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Sprint court filing against AT&T merger suggests it will get iPhone

post #1 of 13
Thread Starter 
A court filing in Sprint's lawsuit to block AT&T's acquisition of T-Mobile lauds Apple's iPhone as "iconic" and suggests that the third place US carrier's inability to carry the iPhone is about to end.

The comment, published by Nilay Patel of This is my next, argues that the existing scale of AT&T and Verizon Wireless caused Apple to first forge an exclusive partnership with AT&T and then add Verizon.

This provided the two largest carriers with a "time to market advantage for the iPhone," and Sprint notes that it "has had to compete without access to the iPhone for nearly five years."

Sprint calls the top two carriers the "Twin Bells," and says they "had had a tremendous time to market advantage with the iPhone, and have been able to lock many customers into two year contracts with the iconic device."



Credible rumors have been swirling around Sprint's ability to carry the next generation of Apple's iPhones later this fall when the new iPhone 5 and what is believed to be a revamped, cost effective version of iPhone 4 are expected to ship.

Sprint is seeking to block the AT&T / T-Mobile deal now, and is using the iPhone as an example of how scale could hold back smaller players from competing nationally. Fourth place carrier T-Mobile's patent company Deutsche Telecom similarly noted that the minor US carrier's inability to sell the iPhone has hampered its ability to retain customers.

The German firm's chief executive Rene Obermann said T-Mobile's customer churn rate in the US is being driven by iPhone defectors. "Consumers like T-Mobile but they also want to have the iPhone," which T-Mobile USA "has no chance of getting in the short term."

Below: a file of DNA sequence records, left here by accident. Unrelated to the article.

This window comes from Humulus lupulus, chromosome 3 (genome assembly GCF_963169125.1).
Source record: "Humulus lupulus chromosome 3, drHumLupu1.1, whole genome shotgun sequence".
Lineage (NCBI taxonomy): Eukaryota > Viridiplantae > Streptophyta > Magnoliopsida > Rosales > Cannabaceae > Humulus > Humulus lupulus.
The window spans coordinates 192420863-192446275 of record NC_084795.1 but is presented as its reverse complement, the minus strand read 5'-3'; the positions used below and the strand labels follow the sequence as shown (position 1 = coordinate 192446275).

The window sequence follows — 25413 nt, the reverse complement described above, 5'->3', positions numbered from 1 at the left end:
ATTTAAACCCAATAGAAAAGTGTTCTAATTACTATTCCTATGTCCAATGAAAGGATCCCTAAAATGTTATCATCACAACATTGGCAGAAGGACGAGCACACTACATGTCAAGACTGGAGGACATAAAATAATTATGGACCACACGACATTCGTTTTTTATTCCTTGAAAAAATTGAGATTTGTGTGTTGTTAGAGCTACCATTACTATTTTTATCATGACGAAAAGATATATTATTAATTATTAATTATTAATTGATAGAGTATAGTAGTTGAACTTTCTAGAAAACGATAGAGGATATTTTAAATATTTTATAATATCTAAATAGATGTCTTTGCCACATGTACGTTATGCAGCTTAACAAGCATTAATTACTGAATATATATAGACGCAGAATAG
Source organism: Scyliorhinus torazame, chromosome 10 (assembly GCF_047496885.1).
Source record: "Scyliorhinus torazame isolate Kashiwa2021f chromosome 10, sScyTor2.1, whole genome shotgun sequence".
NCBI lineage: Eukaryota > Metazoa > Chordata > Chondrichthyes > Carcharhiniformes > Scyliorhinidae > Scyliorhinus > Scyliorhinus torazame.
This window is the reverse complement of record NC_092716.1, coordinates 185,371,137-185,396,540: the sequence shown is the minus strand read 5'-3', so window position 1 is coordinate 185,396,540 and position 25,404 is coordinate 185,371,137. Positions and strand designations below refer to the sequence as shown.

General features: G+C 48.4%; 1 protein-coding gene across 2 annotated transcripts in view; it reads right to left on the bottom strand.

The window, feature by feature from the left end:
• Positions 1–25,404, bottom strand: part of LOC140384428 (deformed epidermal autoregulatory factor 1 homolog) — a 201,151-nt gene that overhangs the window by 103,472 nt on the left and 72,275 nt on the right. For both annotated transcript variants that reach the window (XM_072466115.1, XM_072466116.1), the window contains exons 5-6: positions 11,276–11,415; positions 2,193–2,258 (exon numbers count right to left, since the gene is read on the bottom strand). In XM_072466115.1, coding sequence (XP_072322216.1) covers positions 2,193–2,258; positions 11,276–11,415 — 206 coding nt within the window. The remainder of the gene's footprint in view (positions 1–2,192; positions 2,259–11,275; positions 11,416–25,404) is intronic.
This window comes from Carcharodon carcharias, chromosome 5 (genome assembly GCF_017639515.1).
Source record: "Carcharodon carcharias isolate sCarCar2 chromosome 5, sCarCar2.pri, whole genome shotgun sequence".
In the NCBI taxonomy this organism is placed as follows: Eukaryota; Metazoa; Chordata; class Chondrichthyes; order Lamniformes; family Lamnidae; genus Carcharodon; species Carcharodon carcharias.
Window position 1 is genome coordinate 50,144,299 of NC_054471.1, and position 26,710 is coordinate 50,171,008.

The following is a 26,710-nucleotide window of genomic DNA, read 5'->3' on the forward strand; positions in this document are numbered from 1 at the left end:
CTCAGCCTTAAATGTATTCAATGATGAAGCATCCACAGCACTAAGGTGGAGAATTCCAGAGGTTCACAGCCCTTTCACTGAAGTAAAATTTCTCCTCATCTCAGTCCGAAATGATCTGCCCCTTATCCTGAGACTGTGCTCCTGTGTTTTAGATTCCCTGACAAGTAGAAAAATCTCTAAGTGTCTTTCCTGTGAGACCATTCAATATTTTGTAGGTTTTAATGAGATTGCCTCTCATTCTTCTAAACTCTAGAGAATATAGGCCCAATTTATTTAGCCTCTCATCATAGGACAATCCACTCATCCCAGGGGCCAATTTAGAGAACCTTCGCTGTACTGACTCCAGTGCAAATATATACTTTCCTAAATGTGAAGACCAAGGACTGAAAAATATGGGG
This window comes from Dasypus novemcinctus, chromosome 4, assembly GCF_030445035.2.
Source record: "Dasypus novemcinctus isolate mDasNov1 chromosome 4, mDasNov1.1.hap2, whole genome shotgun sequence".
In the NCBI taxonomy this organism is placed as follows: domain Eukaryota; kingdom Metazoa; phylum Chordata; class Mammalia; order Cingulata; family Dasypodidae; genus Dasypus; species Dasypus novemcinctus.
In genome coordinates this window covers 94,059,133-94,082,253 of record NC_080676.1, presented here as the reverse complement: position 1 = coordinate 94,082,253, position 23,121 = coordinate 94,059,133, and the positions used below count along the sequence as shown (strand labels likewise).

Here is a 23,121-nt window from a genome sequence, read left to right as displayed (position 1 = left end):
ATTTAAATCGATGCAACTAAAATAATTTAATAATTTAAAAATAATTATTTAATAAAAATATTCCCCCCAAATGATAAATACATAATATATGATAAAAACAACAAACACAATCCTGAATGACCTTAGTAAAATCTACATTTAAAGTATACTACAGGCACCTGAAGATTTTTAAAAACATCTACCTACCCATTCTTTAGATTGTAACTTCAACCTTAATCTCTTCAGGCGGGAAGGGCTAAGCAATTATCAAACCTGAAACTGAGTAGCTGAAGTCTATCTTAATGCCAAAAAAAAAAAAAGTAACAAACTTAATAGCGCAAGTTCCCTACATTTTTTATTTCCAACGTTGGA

Once Sprint gets the iPhone, its argument blocking AT&T's acquisition of T-Mobile on the basis of access to the iPhone would fall flat, as it would essentially be preventing T-Mobile's customers from getting the iPhone, too. AT&T is arguing in favor of its proposed acquisition in a federal case brought by the U.S. Department of Justice, as well as in the Sprint case that is also seeking to block the deal.
post #2 of 13
Quote:
Originally Posted by AppleInsider View Post

A court filing in Sprint's lawsuit to block AT&T's acquisition of T-Mobile lauds Apple's iPhone as "iconic" and suggests that the third place US carrier's inability to carry the iPhone is about to end. ...

There is nothing in the language at all to suggest that Sprint is getting the iPhone. They probably are, but nothing here indicates it.

Quote:
Originally Posted by AppleInsider View Post

The comment, published by Nilay Patel of This is my next, (sic) ...

... and here is the flaw right here.

"This Is My Next" is often wrong, always boring, and desperate for stories pretty much all the time.
post #3 of 13
Quote:
Originally Posted by AppleInsider View Post

A court filing in Sprint's lawsuit to block AT&T's acquisition of T-Mobile lauds Apple's iPhone as "iconic" and suggests that the third place US carrier's inability to carry the iPhone is about to end.

The comment, published by Nilay Patel of This is my next, argues that the existing scale of AT&T and Verizon Wireless caused Apple to first forge an exclusive partnership with AT&T and then add Verizon.

This provided the two largest carriers with a "time to market advantage for the iPhone," and Sprint notes that it "has had to compete without access to the iPhone for nearly five years."

Sprint calls the top two carriers the "Twin Bells," and says they "had had a tremendous time to market advantage with the iPhone, and have been able to lock many customers into two year contracts with the iconic device."



Credible rumors have been swirling around Sprint's ability to carry the next generation of Apple's iPhones later this fall when the new iPhone 5 and what is believed to be a revamped, cost effective version of iPhone 4 are expected to ship.

Sprint is seeking to block the AT&T / T-Mobile deal now, and is using the iPhone as an example of how scale could hold back smaller players from competing nationally. Fourth place carrier T-Mobile's patent company Deutsche Telecom similarly noted that the minor US carrier's inability to sell the iPhone has hampered its ability to retain customers.